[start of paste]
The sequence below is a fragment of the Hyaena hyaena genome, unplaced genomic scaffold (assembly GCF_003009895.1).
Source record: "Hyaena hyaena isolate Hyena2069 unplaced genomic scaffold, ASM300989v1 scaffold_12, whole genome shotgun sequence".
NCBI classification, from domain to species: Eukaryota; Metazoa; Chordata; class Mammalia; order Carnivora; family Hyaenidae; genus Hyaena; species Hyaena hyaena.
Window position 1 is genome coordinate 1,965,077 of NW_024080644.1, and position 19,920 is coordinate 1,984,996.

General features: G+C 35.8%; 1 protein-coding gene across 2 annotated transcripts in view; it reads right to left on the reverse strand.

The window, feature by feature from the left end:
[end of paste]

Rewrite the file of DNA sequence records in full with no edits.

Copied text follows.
The sequence below is a fragment of the Hyaena hyaena genome, unplaced genomic scaffold (assembly GCF_003009895.1).
Source record: "Hyaena hyaena isolate Hyena2069 unplaced genomic scaffold, ASM300989v1 scaffold_12, whole genome shotgun sequence".
NCBI classification, from domain to species: Eukaryota; Metazoa; Chordata; class Mammalia; order Carnivora; family Hyaenidae; genus Hyaena; species Hyaena hyaena.
Window position 1 is genome coordinate 1,965,077 of NW_024080644.1, and position 19,920 is coordinate 1,984,996.

General features: G+C 35.8%; 1 protein-coding gene across 2 annotated transcripts in view; it reads right to left on the reverse strand.

The window, feature by feature from the left end: